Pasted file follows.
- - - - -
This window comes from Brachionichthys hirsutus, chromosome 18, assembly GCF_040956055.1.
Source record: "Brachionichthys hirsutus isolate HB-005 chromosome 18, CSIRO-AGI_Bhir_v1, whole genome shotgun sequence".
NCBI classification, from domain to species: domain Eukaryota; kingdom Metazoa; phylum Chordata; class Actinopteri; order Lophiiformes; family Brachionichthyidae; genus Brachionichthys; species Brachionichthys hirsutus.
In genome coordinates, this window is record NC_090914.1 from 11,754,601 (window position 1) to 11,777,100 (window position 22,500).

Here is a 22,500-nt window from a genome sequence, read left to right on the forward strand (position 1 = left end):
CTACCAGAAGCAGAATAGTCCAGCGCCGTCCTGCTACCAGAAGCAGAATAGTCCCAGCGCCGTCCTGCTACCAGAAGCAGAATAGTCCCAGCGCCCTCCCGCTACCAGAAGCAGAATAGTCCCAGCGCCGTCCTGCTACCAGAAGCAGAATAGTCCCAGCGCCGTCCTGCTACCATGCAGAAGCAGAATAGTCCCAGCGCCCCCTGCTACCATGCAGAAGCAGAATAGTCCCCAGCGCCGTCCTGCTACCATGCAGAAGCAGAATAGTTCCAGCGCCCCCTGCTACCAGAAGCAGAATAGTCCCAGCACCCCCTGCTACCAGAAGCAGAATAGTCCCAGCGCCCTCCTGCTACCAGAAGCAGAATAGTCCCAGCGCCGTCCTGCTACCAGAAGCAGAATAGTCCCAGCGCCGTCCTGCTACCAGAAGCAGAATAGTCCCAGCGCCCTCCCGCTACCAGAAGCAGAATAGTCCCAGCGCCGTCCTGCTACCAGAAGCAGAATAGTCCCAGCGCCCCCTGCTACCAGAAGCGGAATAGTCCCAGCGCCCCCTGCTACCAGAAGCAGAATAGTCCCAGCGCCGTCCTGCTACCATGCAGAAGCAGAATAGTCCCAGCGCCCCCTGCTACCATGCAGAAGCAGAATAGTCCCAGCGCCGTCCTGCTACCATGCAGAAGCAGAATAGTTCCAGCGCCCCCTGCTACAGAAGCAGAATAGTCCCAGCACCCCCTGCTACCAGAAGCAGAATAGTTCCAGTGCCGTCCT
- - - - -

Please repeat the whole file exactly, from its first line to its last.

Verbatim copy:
This window comes from Brachionichthys hirsutus, chromosome 18, assembly GCF_040956055.1.
Source record: "Brachionichthys hirsutus isolate HB-005 chromosome 18, CSIRO-AGI_Bhir_v1, whole genome shotgun sequence".
NCBI classification, from domain to species: domain Eukaryota; kingdom Metazoa; phylum Chordata; class Actinopteri; order Lophiiformes; family Brachionichthyidae; genus Brachionichthys; species Brachionichthys hirsutus.
In genome coordinates, this window is record NC_090914.1 from 11,754,601 (window position 1) to 11,777,100 (window position 22,500).

Here is a 22,500-nt window from a genome sequence, read left to right on the forward strand (position 1 = left end):
CTACCAGAAGCAGAATAGTCCAGCGCCGTCCTGCTACCAGAAGCAGAATAGTCCCAGCGCCGTCCTGCTACCAGAAGCAGAATAGTCCCAGCGCCCTCCCGCTACCAGAAGCAGAATAGTCCCAGCGCCGTCCTGCTACCAGAAGCAGAATAGTCCCAGCGCCGTCCTGCTACCATGCAGAAGCAGAATAGTCCCAGCGCCCCCTGCTACCATGCAGAAGCAGAATAGTCCCCAGCGCCGTCCTGCTACCATGCAGAAGCAGAATAGTTCCAGCGCCCCCTGCTACCAGAAGCAGAATAGTCCCAGCACCCCCTGCTACCAGAAGCAGAATAGTCCCAGCGCCCTCCTGCTACCAGAAGCAGAATAGTCCCAGCGCCGTCCTGCTACCAGAAGCAGAATAGTCCCAGCGCCGTCCTGCTACCAGAAGCAGAATAGTCCCAGCGCCCTCCCGCTACCAGAAGCAGAATAGTCCCAGCGCCGTCCTGCTACCAGAAGCAGAATAGTCCCAGCGCCCCCTGCTACCAGAAGCGGAATAGTCCCAGCGCCCCCTGCTACCAGAAGCAGAATAGTCCCAGCGCCGTCCTGCTACCATGCAGAAGCAGAATAGTCCCAGCGCCCCCTGCTACCATGCAGAAGCAGAATAGTCCCAGCGCCGTCCTGCTACCATGCAGAAGCAGAATAGTTCCAGCGCCCCCTGCTACAGAAGCAGAATAGTCCCAGCACCCCCTGCTACCAGAAGCAGAATAGTTCCAGTGCCGTCCT